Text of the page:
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Re: Odds and ends for my 2018 shooting recreation
« Reply #6 on: February 08, 2018, 06:22:10 AM »
While perusing videos on setting up scopes I came across one by NSSF with a former sniper instructor.  His quick and easy way to level a scope is to use a metal bar across the receiver bridge, and hold one edge down and pivot on it to raise the other edge up to the flat spot on the bottom of the scope.  If the scope is not yet level than one side will be raised above the edge.  Just rotate it until the top edge of the bar fits evenly across the bottom flat of the scope.  No need for levels and such.  this was a new technique for me and seems very effective while also be extremely easy to perform.

Not all rifles have a flat receiver bridge, and not all scopes have a bottom flat area.  Leupold does for sure.  But if you have the right combo then this is a quick and easy leveling tip.  Works really well with Picatinny rails.  I actually used a blade on a Tri Square.  Better of the metal was thicker but it worked OK enough.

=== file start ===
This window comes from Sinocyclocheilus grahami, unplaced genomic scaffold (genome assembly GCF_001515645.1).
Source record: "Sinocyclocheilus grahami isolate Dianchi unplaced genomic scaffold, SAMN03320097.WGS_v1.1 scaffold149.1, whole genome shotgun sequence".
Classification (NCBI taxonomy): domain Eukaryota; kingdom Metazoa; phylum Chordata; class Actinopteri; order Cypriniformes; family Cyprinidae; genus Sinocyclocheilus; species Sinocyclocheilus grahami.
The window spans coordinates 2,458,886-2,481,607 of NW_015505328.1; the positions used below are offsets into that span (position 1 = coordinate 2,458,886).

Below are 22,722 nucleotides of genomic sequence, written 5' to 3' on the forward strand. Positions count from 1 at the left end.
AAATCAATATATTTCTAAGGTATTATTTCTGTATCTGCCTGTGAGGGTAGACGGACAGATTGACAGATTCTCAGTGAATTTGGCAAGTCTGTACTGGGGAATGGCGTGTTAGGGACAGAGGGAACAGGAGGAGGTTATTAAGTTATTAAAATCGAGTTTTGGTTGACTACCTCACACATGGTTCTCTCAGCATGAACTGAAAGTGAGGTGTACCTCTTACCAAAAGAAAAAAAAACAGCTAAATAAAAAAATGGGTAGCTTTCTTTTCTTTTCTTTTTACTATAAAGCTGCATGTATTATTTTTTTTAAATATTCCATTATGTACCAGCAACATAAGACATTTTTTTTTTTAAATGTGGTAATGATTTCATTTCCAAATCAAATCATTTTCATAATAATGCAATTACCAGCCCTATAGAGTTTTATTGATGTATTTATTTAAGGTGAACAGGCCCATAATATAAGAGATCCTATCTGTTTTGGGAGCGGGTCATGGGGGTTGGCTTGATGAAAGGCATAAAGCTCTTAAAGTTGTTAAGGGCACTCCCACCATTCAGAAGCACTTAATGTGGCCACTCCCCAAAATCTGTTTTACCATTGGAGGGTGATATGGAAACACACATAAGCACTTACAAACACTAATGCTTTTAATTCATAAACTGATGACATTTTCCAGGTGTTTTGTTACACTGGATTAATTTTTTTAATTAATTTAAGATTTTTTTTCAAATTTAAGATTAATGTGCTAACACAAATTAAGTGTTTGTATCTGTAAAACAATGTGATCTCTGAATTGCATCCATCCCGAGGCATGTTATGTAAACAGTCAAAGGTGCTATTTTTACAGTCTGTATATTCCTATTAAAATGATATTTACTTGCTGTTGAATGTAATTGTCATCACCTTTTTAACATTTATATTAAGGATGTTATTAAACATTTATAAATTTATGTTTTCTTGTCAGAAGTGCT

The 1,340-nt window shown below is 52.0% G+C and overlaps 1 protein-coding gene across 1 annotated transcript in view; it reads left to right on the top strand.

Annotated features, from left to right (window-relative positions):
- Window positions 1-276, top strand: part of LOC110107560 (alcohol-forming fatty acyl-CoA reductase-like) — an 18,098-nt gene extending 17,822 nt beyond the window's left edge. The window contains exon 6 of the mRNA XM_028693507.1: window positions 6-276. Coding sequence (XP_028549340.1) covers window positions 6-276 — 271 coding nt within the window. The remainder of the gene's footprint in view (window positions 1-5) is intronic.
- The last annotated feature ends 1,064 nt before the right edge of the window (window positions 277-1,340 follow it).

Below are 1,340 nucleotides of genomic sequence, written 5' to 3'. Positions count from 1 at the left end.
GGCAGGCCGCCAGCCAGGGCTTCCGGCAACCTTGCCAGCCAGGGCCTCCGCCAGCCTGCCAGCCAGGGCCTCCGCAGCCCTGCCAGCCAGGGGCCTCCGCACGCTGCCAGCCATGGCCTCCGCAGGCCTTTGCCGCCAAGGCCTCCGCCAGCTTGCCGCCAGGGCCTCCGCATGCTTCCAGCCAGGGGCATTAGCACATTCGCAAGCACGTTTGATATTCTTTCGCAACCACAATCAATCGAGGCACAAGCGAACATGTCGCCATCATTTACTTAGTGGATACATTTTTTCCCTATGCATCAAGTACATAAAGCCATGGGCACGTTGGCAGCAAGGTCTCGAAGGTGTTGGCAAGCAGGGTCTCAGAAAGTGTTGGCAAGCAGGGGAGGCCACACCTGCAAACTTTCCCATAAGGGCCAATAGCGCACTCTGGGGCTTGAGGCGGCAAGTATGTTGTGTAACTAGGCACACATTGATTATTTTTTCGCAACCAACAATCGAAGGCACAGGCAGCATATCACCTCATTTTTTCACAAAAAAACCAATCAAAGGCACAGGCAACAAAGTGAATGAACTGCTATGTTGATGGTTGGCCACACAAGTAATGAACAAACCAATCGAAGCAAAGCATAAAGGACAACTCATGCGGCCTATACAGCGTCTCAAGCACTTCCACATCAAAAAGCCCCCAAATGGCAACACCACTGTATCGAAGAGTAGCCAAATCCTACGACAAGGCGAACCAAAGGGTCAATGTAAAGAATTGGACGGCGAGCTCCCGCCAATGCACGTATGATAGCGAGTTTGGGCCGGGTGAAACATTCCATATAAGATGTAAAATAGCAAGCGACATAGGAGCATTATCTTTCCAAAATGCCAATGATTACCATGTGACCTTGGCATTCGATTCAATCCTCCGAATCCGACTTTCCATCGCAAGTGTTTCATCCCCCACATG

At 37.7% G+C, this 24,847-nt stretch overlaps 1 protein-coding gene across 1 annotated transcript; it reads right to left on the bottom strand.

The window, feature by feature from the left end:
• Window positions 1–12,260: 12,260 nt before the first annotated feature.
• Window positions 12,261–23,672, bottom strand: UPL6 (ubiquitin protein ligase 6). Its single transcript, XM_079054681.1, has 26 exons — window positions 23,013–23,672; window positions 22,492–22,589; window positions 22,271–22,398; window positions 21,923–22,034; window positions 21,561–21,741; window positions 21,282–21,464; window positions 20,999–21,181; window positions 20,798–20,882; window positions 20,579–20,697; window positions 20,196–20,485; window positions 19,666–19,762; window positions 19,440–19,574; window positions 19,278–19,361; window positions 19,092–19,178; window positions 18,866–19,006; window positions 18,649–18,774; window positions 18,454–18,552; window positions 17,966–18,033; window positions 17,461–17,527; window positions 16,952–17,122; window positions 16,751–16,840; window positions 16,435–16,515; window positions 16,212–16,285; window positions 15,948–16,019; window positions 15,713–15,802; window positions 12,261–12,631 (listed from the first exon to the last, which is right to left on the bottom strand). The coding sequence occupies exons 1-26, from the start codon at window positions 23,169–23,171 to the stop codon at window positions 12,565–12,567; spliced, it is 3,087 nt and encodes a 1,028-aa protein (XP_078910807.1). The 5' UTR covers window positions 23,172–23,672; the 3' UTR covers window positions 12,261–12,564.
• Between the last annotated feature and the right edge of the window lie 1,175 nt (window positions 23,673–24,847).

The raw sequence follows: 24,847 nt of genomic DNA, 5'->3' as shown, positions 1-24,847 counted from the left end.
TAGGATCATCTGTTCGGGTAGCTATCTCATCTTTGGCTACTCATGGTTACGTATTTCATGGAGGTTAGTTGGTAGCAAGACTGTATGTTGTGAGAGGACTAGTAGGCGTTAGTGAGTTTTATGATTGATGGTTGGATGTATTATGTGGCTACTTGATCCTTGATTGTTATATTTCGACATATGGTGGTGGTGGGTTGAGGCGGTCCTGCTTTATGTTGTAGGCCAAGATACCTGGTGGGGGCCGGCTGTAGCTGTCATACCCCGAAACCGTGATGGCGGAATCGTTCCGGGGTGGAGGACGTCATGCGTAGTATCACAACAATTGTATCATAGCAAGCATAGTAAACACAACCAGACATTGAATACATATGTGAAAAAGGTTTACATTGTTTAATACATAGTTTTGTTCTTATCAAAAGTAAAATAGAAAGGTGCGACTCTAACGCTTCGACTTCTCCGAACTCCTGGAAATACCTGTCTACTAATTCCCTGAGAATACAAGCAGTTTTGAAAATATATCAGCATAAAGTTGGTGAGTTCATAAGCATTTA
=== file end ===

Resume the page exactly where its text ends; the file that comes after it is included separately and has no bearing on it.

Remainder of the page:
Here is a summary of the set up steps:
1) Install bases and bottom portion of rings. Lay scope in rings and loosely attach top portion of ringst o hold the scope but still allow movement.

2) Position scope forward/aft as needed.  Try in various shooting positions to make sure you move it so there is no "black ring."  Usually shooting from bench or prone your eye will be closer than when shooting from standing or kneeling.  Find the optimum location that works for all your positions.  Tighten the scope rings a tad to hold the scope in place but allow it to rotate.

3)  Level the scope according to above description using a metal bar across the receiver bridge.  Tighten the scope rings down to specified inch-lbs (about 20).